Two for One

Mazzetti, Mark
April 2004
New Republic;4/5/2004, Vol. 230 Issue 12, p18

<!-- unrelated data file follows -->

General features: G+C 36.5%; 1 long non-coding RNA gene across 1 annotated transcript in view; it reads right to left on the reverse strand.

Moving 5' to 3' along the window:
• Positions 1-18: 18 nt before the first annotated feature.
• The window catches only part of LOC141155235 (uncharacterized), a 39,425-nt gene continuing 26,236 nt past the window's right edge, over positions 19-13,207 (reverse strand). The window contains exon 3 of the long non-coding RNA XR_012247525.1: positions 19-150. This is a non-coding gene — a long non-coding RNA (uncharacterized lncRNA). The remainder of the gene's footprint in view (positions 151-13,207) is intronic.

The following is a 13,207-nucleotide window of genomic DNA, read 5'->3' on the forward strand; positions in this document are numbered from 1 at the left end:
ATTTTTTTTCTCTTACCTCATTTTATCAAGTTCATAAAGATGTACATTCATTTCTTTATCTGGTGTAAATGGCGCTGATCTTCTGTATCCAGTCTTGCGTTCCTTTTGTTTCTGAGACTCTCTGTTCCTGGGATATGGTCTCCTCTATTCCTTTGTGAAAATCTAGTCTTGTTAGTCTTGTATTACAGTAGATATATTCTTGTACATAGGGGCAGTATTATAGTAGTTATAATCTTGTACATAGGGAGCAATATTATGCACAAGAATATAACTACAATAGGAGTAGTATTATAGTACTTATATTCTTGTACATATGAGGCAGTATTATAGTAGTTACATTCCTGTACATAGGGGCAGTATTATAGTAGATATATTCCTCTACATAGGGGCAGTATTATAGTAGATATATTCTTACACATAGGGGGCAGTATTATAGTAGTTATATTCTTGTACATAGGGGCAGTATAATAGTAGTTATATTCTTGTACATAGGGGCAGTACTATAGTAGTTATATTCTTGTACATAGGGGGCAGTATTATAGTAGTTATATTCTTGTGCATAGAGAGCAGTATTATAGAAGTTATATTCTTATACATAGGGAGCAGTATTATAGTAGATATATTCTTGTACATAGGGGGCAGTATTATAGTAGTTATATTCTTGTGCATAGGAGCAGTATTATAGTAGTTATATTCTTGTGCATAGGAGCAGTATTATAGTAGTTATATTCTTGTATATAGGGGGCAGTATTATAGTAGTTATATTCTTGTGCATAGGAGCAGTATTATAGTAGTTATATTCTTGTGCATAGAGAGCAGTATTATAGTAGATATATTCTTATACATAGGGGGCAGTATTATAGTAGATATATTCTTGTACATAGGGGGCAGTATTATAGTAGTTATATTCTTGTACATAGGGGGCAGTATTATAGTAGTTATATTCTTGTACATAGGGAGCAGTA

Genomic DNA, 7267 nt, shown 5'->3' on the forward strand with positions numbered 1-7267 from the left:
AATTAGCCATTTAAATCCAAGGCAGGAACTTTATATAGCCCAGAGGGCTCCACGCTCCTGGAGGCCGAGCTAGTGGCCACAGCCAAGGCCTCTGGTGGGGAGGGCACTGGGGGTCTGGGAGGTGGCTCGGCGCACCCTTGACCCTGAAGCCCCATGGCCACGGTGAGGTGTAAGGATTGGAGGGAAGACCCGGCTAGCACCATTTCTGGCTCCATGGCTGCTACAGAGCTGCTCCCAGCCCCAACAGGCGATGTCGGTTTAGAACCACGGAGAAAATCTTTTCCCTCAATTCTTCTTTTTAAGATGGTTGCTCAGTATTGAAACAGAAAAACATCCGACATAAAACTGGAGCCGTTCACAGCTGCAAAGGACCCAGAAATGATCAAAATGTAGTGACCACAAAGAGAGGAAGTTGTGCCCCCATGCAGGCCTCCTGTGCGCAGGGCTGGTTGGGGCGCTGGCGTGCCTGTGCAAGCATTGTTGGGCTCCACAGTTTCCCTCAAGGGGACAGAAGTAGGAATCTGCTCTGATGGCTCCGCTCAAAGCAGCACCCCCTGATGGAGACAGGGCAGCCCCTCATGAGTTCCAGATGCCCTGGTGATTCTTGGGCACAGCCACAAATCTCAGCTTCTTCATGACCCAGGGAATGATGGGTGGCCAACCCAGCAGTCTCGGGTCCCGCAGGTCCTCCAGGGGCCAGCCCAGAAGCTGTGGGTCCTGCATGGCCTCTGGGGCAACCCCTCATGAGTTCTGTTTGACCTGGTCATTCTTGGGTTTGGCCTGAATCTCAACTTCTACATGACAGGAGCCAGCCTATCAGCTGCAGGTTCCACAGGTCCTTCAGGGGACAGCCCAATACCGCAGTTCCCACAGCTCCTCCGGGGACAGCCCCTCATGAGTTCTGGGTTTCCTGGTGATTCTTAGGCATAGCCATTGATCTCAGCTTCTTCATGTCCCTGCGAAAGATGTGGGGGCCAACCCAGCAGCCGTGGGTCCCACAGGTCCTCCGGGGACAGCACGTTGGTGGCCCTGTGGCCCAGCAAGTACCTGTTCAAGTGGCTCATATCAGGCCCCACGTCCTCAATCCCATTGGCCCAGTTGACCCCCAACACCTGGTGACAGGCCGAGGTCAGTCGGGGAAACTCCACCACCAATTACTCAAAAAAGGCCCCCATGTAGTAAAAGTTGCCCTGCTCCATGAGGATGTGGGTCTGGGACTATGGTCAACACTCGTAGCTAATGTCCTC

The author argues that the U.S. military is becoming increasingly strained by its commitments in Iraq and Afghanistan, thereby limiting the ability of America to threaten rogue states with military action and fight the war on terror. Inside the Pentagon, there is a growing realization that fighting two wars with overlapping time frames, the doctrine to which the United States has committed itself for the last eleven years, is now nearly impossible. [B]acking up diplomacy with the credible threat of force is the coin of the realm for U.S. foreign policy, especially as the United States carries out a global war against terrorism. More important, if the Bush doctrine is to be taken seriously, it is now conceivable--for the first time since the cold war--that the United States might actually have to fight multiple wars simultaneously. The strains the war on terrorism has placed on the post-cold-war military are, at this point, well-documented. The truth is that, had war actually broken out in Korea over the past year, there would have been precious few American troops to fight there. The Pentagon's doctrine "didn't anticipate the world we've lived in since nine-eleven," says defense expert Thomas Donnelly of the American Enterprise Institute. "And it certainly didn't anticipate keeping a commitment of one hundred thousand troops in Iraq for years." Nobody, not even Rumsfeld, denies that the U.S. military is greatly strained by Iraq. Yet, as Rumsfeld has argued on many occasions, the strain is only short-term--a "spike" that will subside once the U.S. commitment in Iraq wanes. But the U.S. military will have significant obligations in Iraq and Afghanistan for years.


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